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We are buying a business (dog boarding kennels) which is in

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Hi - we are buying a business (dog boarding kennels) which is in a leasehold property with 20 years remaining on the lease. The contract for sale has the breakdown of sale price (£95,000) as £84,000 property, £1,000 equipment and £10,000 goodwill. Our solicitors have highlighted the fact that they are trying to keep the goodwill figure to a minimum as this is the figure in their accounts, so as to avoid paying corporation tax. We don't feel that this is a realistic breakdown but at the same time don't want to hold the sale up any longer as it's taken forever so far! However, we are hoping that we will be able to extend the lease on the property at some point in the future and if successful will likely want to sell the business in 10 years or so and want to know what the implications will be for us if we agree to this breakdown now.
Lynne Purdy


Are you buying the shares in a limited company which owns the bsuiness which means that you will be operating the business through a limited company or are you buying business assets?

Customer: replied 1 year ago.
Hi - no we aren't buying the shares, we are setting up our own limited company which is buying the business as a going concern. There aren't really any assets as such apart from a few incidentals, so it's really just the on-going business. The current owners set up the business and built the kennels building, but it is a leasehold property (it is built on private land which is owned by the friend of the business owner).Hope that helps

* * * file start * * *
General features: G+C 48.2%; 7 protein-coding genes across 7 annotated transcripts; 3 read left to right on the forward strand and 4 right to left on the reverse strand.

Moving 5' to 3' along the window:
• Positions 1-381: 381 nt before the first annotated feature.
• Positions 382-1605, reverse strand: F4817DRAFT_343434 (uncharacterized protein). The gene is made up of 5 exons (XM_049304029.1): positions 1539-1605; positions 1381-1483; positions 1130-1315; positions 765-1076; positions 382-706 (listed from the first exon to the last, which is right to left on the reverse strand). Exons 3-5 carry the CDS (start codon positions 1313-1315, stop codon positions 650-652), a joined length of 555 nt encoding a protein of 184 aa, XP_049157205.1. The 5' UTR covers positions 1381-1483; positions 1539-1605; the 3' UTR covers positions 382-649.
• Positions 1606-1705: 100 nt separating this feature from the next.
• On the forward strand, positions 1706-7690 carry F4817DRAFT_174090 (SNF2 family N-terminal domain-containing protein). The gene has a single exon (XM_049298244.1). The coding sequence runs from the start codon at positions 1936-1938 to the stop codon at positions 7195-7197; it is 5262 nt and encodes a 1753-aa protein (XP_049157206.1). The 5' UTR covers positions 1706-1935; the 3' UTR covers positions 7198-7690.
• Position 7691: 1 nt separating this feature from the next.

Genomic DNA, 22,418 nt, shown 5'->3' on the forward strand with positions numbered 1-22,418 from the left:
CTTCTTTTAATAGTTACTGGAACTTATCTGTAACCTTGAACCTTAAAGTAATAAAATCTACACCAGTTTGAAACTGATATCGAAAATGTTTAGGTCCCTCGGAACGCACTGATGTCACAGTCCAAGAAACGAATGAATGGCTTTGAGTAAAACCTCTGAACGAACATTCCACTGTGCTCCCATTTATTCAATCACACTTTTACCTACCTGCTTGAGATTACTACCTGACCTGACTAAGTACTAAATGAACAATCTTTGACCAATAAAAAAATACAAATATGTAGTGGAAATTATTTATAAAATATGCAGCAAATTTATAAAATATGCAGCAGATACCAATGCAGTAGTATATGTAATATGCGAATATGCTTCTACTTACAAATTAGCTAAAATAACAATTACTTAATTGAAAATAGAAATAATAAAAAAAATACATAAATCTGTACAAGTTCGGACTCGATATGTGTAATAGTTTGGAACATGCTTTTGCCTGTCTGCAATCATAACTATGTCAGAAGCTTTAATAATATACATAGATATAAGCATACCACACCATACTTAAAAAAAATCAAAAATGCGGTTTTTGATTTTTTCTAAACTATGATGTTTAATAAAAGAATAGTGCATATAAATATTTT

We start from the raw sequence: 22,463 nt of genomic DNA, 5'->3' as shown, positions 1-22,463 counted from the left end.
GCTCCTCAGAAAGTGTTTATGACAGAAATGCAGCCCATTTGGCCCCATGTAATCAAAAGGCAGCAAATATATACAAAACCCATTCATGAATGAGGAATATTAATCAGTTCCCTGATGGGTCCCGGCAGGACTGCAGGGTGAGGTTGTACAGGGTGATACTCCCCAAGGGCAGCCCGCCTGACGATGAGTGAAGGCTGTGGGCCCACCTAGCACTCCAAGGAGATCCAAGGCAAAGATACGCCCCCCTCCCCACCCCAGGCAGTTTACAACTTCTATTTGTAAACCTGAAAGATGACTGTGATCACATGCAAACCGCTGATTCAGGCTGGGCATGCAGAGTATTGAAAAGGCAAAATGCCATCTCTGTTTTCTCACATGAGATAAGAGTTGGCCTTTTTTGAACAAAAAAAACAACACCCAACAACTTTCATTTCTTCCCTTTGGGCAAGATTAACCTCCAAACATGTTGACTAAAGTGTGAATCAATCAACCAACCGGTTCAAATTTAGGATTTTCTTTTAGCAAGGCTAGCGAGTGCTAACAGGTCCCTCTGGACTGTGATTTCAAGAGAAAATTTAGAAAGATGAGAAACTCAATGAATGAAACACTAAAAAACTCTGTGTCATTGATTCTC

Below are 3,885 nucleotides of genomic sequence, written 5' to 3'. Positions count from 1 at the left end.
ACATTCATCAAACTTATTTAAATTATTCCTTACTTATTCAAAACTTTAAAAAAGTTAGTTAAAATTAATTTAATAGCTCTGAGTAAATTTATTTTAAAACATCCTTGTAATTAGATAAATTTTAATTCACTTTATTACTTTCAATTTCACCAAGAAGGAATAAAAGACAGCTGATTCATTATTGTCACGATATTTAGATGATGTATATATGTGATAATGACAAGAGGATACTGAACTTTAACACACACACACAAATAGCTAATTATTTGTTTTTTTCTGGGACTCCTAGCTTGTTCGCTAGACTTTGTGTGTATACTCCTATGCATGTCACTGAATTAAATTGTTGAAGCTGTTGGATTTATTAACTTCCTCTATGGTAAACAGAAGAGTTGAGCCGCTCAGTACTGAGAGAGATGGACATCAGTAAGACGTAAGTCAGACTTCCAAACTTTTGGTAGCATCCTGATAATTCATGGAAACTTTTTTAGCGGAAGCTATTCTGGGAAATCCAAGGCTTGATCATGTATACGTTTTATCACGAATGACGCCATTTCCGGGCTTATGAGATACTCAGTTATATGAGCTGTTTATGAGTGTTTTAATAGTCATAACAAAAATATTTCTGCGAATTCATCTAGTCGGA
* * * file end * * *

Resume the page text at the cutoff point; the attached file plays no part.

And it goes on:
Leave this with me while I draft my answer. It will take a while so please bear with me.

You ought to discuss the entire plan with an accountant before you sign any contracts.

As you will read here, as your company is buying the business assets as opposed to the shares, you cannot get tax relief for the cost of the goodwill. The effect of the low value of the goodwill is to reduce the corporation tax the selling company will pay. When you sell the business in the future, the gain on the goodwill will be ascertained by deducting the £10,000 cost from the price agreed for it. The higher you can get the goodwill price now, the better from a future tax point of view.

As you will see here, the assignment of a short lease means that your allowable cost is reduced as each year passes so if you sell the lease in ten years, you may find that the gain is higher than you thought it would be. The tax treatment is different if you take out a new short lease. Take a look at the notes here and discuss it with an accountant or tax adviser.

I hope this helps buit let me know if you have any further questions.

Customer: replied 1 year ago.
OK thanks

Hi again.

It's been a few days since I answered your question. Assuming you don't have any follow up questions, would you mind rating my answer please.

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